McClure: I like safety William Moore taking on more of a leadership role and sparking the Falcons' defense, and I like receiver Roddy White rebounding from last year's injury-plagued campaign. But the guy I'm going to single out is return man Devin Hester. After his role diminished in Chicago, people forgot he was the greatest return man of all time. All Hester needed was a change of scenery: In watching him during organized team activities, it was evident he still has his quickness. With special-teams mastermind Keith Armstrong drawing up the blocking scheme, Hester could be the X factor in the Falcons' quest to return to playoff contention. Whatever Hester accomplishes on offense would be a bonus.
Newton: It feels strange calling wide receiver Tiquan Underwood a veteran since this is his first season with the Panthers, but the sixth-year player out of Rutgers was the first to come to mind with this question. Underwood was brought in to replace Ted Ginn Jr. as the speed receiver. Ginn went from two catches with San Francisco in 2012 to 36 for five touchdowns with the Panthers last season before moving on to Arizona. Underwood had 24 catches for four touchdowns in Tampa Bay last season. Offensive coordinator Mike Shula was high on him when they worked together in Jacksonville. Throw in what wide receivers coach Ricky Proehl will teach Underwood, I could see him doubling his production in 2014.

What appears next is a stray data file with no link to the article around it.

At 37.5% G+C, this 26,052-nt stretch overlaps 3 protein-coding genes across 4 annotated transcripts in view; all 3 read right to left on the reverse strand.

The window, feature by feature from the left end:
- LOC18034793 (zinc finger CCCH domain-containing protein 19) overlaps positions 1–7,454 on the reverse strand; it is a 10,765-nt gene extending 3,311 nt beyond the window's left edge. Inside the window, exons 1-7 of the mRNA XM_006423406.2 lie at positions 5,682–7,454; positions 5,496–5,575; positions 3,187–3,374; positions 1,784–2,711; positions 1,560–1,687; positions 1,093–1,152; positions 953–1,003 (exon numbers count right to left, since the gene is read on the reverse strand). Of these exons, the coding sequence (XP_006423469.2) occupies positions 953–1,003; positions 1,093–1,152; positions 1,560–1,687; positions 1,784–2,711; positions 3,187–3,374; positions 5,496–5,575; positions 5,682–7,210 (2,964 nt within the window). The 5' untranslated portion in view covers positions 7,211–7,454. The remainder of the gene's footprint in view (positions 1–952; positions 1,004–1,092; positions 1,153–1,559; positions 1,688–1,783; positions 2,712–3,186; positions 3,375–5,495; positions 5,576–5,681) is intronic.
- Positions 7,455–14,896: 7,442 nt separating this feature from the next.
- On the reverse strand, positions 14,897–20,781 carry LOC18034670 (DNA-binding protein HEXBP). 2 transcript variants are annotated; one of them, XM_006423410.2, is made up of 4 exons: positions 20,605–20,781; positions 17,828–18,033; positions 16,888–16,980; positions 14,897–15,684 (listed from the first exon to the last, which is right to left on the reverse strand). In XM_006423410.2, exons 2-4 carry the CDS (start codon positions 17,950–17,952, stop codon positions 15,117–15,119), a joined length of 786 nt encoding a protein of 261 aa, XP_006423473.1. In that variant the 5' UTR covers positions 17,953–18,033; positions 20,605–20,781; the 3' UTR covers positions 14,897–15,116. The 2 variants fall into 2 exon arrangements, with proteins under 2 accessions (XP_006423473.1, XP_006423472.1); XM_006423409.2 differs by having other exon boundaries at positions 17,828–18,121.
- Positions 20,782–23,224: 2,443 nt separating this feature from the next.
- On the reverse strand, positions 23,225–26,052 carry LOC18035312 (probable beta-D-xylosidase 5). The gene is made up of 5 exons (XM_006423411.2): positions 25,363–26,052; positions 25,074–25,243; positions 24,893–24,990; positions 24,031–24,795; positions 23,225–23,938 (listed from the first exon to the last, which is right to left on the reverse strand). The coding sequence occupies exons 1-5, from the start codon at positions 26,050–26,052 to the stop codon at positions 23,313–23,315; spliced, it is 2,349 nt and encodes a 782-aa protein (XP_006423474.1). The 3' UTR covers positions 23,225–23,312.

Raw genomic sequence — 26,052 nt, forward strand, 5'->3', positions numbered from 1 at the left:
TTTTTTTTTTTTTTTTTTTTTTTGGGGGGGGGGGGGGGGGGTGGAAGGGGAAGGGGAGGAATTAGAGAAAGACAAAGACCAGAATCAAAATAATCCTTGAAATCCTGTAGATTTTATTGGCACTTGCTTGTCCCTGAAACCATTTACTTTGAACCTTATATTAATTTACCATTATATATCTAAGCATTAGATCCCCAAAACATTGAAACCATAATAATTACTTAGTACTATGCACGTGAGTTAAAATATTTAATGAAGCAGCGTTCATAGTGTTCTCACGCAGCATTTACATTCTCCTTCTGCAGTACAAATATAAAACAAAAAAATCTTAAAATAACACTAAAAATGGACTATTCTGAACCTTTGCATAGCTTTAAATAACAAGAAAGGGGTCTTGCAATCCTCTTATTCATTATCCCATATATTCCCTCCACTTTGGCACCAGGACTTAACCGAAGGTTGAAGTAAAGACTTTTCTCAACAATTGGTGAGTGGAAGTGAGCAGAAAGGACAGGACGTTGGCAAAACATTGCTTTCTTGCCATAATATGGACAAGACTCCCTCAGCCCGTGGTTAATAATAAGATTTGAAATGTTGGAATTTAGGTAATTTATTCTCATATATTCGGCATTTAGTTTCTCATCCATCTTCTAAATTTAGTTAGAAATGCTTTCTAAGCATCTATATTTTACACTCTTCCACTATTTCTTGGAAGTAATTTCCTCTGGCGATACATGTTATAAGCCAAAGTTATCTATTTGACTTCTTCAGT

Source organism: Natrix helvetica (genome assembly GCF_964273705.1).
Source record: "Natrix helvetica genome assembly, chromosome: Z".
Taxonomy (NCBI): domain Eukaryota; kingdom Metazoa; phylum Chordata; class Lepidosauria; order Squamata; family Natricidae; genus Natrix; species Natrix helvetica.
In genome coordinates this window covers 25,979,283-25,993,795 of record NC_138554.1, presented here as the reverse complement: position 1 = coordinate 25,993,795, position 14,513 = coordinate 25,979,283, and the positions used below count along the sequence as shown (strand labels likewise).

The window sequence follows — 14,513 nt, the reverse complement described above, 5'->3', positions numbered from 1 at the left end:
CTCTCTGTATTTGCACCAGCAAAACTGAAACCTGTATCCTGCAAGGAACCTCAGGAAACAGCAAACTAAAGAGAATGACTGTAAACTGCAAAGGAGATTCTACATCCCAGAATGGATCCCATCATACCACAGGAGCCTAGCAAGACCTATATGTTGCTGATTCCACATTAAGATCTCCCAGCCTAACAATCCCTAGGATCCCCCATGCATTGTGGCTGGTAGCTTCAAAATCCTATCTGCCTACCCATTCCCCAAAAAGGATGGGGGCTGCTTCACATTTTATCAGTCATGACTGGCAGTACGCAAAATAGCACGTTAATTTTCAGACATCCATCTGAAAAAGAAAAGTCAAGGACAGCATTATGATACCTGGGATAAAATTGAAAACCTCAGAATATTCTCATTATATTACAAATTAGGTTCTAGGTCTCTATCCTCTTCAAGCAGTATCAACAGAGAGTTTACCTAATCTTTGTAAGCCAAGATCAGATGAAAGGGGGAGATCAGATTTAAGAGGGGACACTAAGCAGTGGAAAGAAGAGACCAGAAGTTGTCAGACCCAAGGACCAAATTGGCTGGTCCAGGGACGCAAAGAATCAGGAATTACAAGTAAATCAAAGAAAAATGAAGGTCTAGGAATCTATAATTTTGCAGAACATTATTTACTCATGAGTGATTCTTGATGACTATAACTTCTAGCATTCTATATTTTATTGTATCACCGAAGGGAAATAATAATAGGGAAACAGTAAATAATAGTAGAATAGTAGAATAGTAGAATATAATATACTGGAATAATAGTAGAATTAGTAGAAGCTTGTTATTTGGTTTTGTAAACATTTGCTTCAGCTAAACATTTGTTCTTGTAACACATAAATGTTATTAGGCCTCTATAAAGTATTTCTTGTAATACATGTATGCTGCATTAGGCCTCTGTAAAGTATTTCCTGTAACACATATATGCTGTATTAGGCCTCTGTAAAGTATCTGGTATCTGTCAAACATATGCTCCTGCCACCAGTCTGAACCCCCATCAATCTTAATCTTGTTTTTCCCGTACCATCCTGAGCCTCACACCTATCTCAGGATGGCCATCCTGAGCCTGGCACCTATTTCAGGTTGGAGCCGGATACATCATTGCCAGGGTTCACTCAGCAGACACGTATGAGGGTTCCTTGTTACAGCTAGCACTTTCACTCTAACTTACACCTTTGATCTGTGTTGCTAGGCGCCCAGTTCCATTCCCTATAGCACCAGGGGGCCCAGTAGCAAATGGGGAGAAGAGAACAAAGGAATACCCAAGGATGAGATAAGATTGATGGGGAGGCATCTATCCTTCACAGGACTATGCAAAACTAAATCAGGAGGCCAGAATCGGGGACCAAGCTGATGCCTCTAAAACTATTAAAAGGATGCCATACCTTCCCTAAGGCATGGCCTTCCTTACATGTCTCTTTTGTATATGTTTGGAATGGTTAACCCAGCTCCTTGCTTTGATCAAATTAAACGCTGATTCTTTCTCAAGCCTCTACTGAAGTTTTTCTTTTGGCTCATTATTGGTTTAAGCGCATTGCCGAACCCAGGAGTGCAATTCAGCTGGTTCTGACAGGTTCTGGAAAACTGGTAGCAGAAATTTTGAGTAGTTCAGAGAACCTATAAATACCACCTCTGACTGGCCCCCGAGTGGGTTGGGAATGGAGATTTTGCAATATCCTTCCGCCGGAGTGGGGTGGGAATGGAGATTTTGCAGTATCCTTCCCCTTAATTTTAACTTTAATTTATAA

Triplett: I've been touting Saints defensive end/tackle Akiem Hicks all offseason. He's a third-year guy who's big and really powerful at 6-5, 324 pounds, but athletic for his size. A former third-round pick out of the University of Regina in Canada, he had 4.5 sacks last year in his first stint as a full-time starter. I'm not sure Hicks will post 10-plus sacks as an interior guy, which means he might not crack the Pro Bowl. But that's the level of impact he can have as someone who can both push the pocket and stuff the run. Opposing offensive linemen in the NFC South certainly know who he is.
Yasinskas: Middle linebacker Mason Foster is set up for a big season. Foster has had a decent career to this point, but he's about to get a lot better. Hardy Nickerson and Brian Urlacher excelled as middle linebackers in coach Lovie Smith's defense, and now it might be Foster's turn. Weakside linebacker Lavonte David is the star of this unit, but Foster has a chance to be a nice complementary player. Smith likes to have his middle linebackers call the defensive plays, and that means Foster will be putting on the radio helmet this year.